My grandma, a stocky, spicy, no-nonsense powerhouse always said: I used to hate my legs until I met a man who had no legs. Perhaps the greatest gift comes when we start feeling grateful for ourselves. Emmons said: “People often report feeling grateful for their bodies for the ability to see, smell, and hear. As a result, they take better care of them.” In short: Gratitude turns what we have into enough.
I’m not sure what came first. The chicken or the egg…or the gratitude or the happy. Although I’m not really sure I care. It’s a circle — a big, healthy, happy circle of gratitude. When you open your eyes, you’ll see it’s happening right now, all around you. Perhaps there’s no better time to give thanks for your place, right in the center of it, than right now.
Five Simple Steps to Gratitude:
- See it: Gratitude isn’t always something we see with our eyes. I think it’s more like something we see with our heart. Close your eyes. Get quiet. Listen. Be present in your body. Your body holds all the answers you struggle to find in so many empty places. When you’re still and ready to listen it will tell you what it sees.
- Feel it: What does it feel like? Does this thing that your heart sees make your skin feel warm? Is it suddenly easier to breathe? Maybe you feel an immediate sense of peace? Feel what your body is feeling and follow it where it goes. Let it lead you through the sensation to the why.
- Journal it: There’s an invisible connection between writing something down and searing it into our brain. We all know many wars are won and lost in the battlefield of the mind. Each day, write down a few sentences about one thing that made you grateful and why. Close your eyes and remember what your heart saw and what your body felt. Be as specific as possible.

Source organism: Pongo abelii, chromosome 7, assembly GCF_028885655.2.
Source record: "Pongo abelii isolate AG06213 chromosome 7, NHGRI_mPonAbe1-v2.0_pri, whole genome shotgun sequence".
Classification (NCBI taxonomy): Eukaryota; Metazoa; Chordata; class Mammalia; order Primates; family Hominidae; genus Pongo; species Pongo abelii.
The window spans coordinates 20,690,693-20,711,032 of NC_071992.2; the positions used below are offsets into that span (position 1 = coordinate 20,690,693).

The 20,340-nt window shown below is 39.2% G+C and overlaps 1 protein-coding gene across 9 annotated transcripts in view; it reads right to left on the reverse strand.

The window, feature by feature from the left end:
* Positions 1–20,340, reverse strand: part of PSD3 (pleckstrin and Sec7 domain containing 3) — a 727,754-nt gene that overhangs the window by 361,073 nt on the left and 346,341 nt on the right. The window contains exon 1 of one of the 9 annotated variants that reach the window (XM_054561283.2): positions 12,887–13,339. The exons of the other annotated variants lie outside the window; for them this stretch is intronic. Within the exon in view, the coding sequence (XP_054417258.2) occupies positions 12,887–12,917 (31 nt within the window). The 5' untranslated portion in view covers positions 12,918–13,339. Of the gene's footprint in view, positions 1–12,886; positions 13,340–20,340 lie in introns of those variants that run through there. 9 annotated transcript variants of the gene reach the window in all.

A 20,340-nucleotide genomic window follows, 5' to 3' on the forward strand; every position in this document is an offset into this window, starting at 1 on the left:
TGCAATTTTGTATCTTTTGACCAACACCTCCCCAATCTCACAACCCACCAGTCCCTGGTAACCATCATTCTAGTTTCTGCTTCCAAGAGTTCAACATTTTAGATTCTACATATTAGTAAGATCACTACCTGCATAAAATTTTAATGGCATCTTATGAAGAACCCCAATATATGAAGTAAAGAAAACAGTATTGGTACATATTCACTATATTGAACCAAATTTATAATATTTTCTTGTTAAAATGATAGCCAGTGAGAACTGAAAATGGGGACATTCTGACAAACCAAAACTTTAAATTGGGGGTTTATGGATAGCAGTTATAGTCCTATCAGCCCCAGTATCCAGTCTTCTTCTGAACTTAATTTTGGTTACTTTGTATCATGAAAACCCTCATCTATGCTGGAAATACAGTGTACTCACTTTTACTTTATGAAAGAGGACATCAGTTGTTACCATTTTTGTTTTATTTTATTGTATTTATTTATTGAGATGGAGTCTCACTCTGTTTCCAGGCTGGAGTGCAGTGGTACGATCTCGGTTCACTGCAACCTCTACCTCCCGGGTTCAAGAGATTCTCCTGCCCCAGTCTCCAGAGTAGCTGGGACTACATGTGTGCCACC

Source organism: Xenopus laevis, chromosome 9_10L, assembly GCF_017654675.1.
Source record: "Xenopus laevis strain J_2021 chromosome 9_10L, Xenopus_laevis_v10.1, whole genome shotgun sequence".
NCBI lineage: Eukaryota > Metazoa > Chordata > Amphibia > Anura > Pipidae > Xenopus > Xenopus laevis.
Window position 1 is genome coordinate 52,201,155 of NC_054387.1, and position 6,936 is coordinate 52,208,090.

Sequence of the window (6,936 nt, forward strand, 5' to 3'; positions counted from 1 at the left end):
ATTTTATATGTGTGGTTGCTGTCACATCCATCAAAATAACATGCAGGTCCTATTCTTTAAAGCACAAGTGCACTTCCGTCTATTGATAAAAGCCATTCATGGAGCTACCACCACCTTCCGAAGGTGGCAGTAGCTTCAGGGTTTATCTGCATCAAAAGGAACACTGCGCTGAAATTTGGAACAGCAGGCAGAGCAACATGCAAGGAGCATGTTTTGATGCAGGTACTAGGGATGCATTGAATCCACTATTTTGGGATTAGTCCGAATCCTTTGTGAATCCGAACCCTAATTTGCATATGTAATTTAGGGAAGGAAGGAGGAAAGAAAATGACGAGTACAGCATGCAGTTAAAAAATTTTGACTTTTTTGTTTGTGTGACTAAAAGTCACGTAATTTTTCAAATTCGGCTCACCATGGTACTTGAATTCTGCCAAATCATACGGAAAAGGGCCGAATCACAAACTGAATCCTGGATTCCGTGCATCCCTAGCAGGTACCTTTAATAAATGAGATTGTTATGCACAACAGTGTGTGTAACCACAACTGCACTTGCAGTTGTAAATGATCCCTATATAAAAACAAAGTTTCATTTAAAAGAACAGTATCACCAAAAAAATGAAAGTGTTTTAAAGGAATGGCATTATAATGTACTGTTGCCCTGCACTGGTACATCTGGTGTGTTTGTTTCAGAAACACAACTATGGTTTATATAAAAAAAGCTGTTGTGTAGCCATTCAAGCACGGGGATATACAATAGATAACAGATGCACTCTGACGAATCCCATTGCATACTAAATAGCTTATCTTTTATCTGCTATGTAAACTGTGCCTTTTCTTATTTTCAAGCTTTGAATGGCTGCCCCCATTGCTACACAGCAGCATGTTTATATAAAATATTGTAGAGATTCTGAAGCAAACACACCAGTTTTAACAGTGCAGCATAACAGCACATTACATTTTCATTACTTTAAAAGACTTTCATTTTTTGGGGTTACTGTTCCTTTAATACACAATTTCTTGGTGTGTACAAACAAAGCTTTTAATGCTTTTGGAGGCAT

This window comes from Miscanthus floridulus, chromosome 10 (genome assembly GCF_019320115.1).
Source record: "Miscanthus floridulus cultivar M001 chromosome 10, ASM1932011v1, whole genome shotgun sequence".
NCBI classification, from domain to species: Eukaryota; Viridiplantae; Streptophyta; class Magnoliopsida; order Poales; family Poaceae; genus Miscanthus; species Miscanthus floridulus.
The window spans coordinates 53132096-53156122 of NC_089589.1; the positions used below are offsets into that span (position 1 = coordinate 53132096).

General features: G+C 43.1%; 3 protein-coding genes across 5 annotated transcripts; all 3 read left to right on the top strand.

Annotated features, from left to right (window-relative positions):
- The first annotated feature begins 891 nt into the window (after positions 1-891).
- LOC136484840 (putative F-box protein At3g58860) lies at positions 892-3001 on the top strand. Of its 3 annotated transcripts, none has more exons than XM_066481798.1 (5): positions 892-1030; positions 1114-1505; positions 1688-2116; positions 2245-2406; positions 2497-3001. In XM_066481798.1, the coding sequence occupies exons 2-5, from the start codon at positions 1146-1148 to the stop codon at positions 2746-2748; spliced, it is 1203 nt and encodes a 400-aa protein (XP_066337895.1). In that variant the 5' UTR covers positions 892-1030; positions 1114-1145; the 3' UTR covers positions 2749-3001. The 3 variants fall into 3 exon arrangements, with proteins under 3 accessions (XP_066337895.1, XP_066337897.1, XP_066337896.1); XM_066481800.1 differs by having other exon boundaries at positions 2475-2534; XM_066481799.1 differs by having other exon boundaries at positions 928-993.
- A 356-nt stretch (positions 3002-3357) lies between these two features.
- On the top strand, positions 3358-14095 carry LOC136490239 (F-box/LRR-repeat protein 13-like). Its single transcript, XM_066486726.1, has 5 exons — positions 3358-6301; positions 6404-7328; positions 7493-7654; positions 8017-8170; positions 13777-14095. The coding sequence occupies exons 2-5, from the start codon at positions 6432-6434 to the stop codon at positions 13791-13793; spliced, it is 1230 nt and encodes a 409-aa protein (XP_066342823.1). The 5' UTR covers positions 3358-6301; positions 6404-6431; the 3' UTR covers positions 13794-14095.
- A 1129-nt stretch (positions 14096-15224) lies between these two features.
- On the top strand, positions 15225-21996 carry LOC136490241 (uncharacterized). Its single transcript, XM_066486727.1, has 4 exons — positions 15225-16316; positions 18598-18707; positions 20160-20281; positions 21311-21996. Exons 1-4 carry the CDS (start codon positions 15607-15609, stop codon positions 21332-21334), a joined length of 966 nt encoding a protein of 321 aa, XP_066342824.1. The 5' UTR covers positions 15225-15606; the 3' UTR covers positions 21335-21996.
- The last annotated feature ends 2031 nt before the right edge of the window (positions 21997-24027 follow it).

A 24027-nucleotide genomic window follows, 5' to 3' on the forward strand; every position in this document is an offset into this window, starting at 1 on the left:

- Share it: There’s power in words. The Bible calls the tongue a double edged sword, with the power of life and death. Did you know you have the power to change the dialogue? Are you surrounded by people mired in pessimism or complaints? Are you magnetically drawn to critical spirits? Speak life. Start sharing the things you’re grateful for with a friend, on social media, or, even better, share your gratitude with the giver of it. See how much the practice of gratitude changes your environment. Your practice may be the one thing someone else can be grateful for that day.
- Remember it: Life is hard for everyone and some days are better than others. When you’re feeling low or particularly ungrateful, pull out your journal, or reflect back on a better day, to remind yourself that little gifts are everywhere. Even when you can’t see them.
Life is never short of dead ends, detours, and speed bumps to challenge our days. Far more interesting though, are the gifts along the way. Gratitude is not a gift for the wealthy, the privileged or the righteous; it’s simply a choice. A choice that, no matter how small, pays giant dividends. It turns out some sayings really are true: “Gratitude turns what we have into enough.” So today – in honor of your health and your happiness – I wonder: What are you grateful for?